Jan 2018 Newsletter: “Breastmilk” Movie Review

By Grace Ooi, BMSG Volunteer

As part of our quarterly events last year, the BMSG organised a movie screening cum social event in December 2017. Below is a review of the movie, Breastmilk, that was screened, written by our volunteer Grace Ooi. All opinions presented are from the writer and does not necessarily reflect the stand of the BMSG.

Every mother’s pregnancy and breastfeeding journey will differ, but there will be aspects that you find cringingly familiar either because you’ve experienced it or you’ve heard fellow mothers talk about it. Regardless, you’ll find Breastmilk captivating simply because of the astounding similarity in experiences of breastfeeding mothers all over the world.

Mothers were interviewed about their thoughts on breastfeeding while they were pregnant. [Image Source: Breastmilk The Movie]

The movie follows five women from various cultural and socio-economic backgrounds in the United States of America (USA) who shared their experiences of transitioning from pregnancy to birth, and subsequently to breastfeeding. Director Dana Ben-Ari portrays each of their journeys in a series of interviews during pregnancy and for a significant amount of time after birth, following the ups and downs of each of their choices and experiences in breastfeeding.

The movie’s rawness can be described as frank, but more importantly, the movie seems to send across the message that all mothers would like to breastfeed their babies but a lot of them are not able to because of many contributing factors, not due to a lack of want on their part. While the movie contains no narration and makes no hints of what the director feels about what each lady is experiencing, the audience is left to make their own conclusions from the compelling cinematography of each woman’s experience,

A mother and her partner receiving breastfeeding education lessons prior to birth. [Source: Breastmilk The Movie]

The five mothers started out wanting to breastfeed. When interviewed prior to giving birth, most of them mentioned that they had heard that breastfeeding could be challenging. As it turns out, each mother faces challenges unique to their individual situations. Some of the mothers had latching and supply issues, one had lack of support from her spouse and family members, while another faced the pressure from healthcare workers at the hospital, encouraging formula feeding although baby had no latching issues. One of the mothers also had to face the difficult task of juggling work and school while trying to sustain breastfeeding.

Even when one of the mothers and her baby did not face any breastfeeding difficulties, it seemed that formula was still recommended. Her daughter was born a few weeks early and was deemed premature but had to face a paediatrician who recommended baby to be supplemented with a particular formula for weight gain. There is a high probability that many breastfeeding mothers may have travelled a similar route during the post-birth period in the hospitals and one can’t help but to empathise with the mother’s struggle to heed a medical worker’s advice versus fighting for her own choice to exclusively breastfeed.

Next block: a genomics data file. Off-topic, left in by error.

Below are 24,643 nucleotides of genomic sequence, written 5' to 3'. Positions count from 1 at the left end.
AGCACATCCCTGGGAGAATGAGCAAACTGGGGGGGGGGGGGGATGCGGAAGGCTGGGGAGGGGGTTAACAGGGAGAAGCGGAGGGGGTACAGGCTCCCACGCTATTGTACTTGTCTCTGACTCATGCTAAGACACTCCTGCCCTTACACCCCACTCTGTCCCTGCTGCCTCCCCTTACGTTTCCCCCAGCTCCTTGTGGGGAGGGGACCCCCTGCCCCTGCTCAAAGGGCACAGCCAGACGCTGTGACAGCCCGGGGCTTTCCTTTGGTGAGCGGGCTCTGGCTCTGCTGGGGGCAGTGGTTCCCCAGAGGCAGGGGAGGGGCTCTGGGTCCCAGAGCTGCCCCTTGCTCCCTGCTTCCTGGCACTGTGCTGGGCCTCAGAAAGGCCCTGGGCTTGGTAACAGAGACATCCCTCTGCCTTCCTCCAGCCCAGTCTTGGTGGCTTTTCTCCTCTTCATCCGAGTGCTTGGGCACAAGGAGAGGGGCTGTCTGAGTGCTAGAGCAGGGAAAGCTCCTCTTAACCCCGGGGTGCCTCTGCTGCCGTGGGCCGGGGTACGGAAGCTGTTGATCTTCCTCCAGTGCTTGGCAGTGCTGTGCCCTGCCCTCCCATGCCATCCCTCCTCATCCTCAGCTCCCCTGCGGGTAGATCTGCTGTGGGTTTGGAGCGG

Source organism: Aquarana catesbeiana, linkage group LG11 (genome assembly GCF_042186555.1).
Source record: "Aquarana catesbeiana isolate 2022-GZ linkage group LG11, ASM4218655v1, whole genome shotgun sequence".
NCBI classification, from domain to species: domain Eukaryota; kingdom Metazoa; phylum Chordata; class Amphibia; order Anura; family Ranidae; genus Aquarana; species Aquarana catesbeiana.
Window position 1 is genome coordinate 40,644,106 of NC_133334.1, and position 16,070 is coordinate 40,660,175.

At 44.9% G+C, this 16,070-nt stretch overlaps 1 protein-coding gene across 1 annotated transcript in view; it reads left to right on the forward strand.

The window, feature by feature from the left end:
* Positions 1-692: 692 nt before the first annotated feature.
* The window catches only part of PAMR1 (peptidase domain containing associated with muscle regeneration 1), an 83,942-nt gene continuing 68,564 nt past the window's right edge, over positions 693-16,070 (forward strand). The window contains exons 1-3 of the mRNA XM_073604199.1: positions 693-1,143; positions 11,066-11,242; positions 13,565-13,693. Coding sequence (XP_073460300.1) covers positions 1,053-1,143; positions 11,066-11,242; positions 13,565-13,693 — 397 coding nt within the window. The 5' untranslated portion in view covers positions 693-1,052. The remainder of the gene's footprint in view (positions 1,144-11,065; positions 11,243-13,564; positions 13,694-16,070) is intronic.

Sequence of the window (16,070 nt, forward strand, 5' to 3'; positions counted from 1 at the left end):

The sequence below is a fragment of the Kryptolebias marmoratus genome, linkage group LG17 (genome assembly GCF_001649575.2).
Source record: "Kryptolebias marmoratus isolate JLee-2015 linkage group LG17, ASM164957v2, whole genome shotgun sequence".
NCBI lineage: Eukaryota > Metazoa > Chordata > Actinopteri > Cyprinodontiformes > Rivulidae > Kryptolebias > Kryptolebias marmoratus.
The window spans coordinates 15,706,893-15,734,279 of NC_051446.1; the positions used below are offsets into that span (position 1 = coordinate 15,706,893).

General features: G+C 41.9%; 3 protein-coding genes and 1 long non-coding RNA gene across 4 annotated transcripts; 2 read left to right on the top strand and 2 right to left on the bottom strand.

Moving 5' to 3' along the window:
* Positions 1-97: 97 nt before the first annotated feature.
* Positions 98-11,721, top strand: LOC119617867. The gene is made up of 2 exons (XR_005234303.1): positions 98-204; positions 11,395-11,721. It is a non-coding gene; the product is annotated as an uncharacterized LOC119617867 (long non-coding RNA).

A mother’s struggle with pressure from her family may resonate with those of us who had faced similar situations. [Image Source: Breastmilk The Movie]

The movie also points out the stark situation that many first-world mums find themselves in when it comes to sustaining breastfeeding while juggling their career or studying commitments. The movie compellingly explores the plight of one mother who was not able to afford more leave from work to spend time with the baby while another had to juggle working and studying while struggling to maintain her supply. These mothers seemed to have failed to receive support from the system and had no choice but to choose their commitments over breastfeeding. While it may seem that these mothers had tried their best, ultimately it begs the question of whether it is the system that has failed them. It seemed to suggest that more can be done to help mothers like the ones above.

A working mother’s all too familiar struggles with her supply. [Image Source: Breastmilk The Movie]

Other recurring themes in the movie are the guilt that the mother feels when she isn’t able to breastfeed her baby any longer or when she is unable to achieve her breastfeeding goals. One of the most poignant scenes in the movie was of a mother who was filmed holding her milk in two bottles still affixed with flanges. Her expression as she stares at the amount she had produced, which she felt was very little for her baby, would strike a chord in any breastfeeding working mum who had ever struggled with supply.

The mothers portrayed in the movie would easily make us empathise with them despite living in a totally different community. The issues are eerily similar. The movie certainly urges us that we as a society have a lot more to do to support mothers and the issue of breastfeeding is more complex than just bringing the baby to the breast.

 

 

December 2017 – Behold, the Breastfeeding Madonna

By Karen Abts, BMSG Volunteer

May the depictions of Mother Mary breastfeeding the infant Jesus in early Christian art uplift us in our nursing journey this Christmas.

Christmas has taken on a deeper reality for me after having children. In celebrating Jesus’s birth, we are struck by His Humanity: this swaddled infant, born in the humblest of places, must have fed at the breasts of His Mother, Mary!

Yet I had never thought of Mary and Jesus as a breastfeeding dyad until I encountered this in religious art. As a new breastfeeding parent then, I felt comforted and affirmed by images of Mary nursing as it provided me with a relatable icon from antiquity and reminded me of the intentional, life-giving design of the female body.

Maria Lactans in Early Christian Art